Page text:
Apparently, there are some malevolent, supernatural entities out there with an inkling for the stage – all they really want to do is just put on a good show. And nothing’s gonna stop them, come hell or high water. The Gallows is a straight-faced, found-footage horror film with an amusing concept (forcing student thespians to literally bleed for their craft) and a good sting at the climax. But is the lengthy set-up worth the payoff?
20 years after a tragic death during a performance of a high school play, a group of students decide to put on the very same show. However, Jock-turned-thespian Reese (Reese Mishler) isn’t a natural on stage and fears that he will embarrass himself. Even worse, he’ll stand no chance at romance with his co-star Pfeifer (Pfeifer Brown). He teams with his camera-obsessed best friend/world-class jerk Ryan (Ryan Shoos) and cheerleader Cassidy (Cassidy Gifford) to sneak in after hours, wreck the stage and delay the premiere. Of course, they are soon trapped inside with a nasty entity.
There’s more going on than meets the eye, but the movie meters out information slowly and in a painfully labored manner. The first third of the movie is told through the camera lens of Ryan. It’s an unfortunate choice, because this character is particularly hard to take. Grating doesn’t begin to cover it as he attends class, wanders the halls and irritates various students (few of these exchanges are relevant to the story itself).
While Reese ultimately is the main character and is more relatable, we end up spending far too much time with Ryan, a role that doesn’t come off as funny as intended and garners zero sympathy. Sure, they’re supposed to be dumb kids, but we have to have a reason to like them and/or care about their plight.
For the first hour, objects move around mysteriously, locker doors slam loudly and unexplained shadows appear while the kids attempt to make sense of it all. There’s a lot of awkward, eye-rolling exposition featuring characters explicitly stating important plot points off-camera – it’s almost as if this stilted dialogue was added after the fact. These exchanges are unnecessary and the technique feels awfully forced and inauthentic.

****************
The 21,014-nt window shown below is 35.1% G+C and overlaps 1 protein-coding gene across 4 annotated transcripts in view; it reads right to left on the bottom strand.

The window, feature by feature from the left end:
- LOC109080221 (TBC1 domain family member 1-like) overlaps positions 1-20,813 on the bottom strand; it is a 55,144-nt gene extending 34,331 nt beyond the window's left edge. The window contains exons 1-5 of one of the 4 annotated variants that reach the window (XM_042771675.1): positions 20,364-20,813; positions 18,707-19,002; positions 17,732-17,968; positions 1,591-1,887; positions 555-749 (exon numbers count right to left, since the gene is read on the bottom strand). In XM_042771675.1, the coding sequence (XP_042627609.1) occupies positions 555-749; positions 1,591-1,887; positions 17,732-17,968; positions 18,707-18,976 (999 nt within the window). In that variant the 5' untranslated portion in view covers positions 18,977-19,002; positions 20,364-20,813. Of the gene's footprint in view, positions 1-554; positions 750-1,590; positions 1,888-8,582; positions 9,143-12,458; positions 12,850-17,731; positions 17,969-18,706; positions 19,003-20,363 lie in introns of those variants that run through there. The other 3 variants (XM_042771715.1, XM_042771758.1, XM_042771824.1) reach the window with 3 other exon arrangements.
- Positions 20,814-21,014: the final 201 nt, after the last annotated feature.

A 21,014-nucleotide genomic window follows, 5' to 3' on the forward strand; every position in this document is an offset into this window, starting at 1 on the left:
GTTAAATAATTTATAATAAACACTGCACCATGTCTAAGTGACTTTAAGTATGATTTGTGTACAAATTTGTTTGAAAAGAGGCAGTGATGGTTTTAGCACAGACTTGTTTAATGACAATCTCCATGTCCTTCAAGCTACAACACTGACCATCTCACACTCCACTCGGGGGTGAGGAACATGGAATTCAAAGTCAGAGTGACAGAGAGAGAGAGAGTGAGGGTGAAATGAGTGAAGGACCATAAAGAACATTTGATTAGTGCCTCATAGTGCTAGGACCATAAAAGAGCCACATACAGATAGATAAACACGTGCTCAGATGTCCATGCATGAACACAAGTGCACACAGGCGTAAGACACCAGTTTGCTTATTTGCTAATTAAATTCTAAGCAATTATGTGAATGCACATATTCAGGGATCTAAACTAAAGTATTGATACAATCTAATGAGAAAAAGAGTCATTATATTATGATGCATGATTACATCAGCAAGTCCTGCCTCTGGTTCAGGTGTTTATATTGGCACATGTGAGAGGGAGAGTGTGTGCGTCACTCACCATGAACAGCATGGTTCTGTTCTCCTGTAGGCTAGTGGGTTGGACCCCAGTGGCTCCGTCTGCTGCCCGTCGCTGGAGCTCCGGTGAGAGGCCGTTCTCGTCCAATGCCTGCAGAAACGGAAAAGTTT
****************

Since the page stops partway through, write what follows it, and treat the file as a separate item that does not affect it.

Despite all this, a funny thing happens towards the final act. As the information is revealed and events lead to a climax, the film gains some momentum. There are few good scenes involving a couple of suspenseful moments that result in a solid chill or two (in particular when a couple of the kids get lost backstage and in the rafters). The final escape attempt and auditorium-bound climax is clever and nicely ties together the themes of the film.
Yet even the impressive wrap-up is weakened by a tacked on coda that doesn’t make a whole lot of sense, except to unambiguously tell you what was already made apparent at the finale. It’s very awkward, not only because it’s so redundant, but because it feels as if everyone involved in the project assumes that you’re too dense to understand what you just saw.
In the end, there are one or two decent scares wedged in between a lot of very dopey material. The ending is amusing, but ultimately it’s too long of a wait with too many unlikable characters to justify the journey. Only the most patient of viewers will find the entirety of The Gallows worth hanging around for.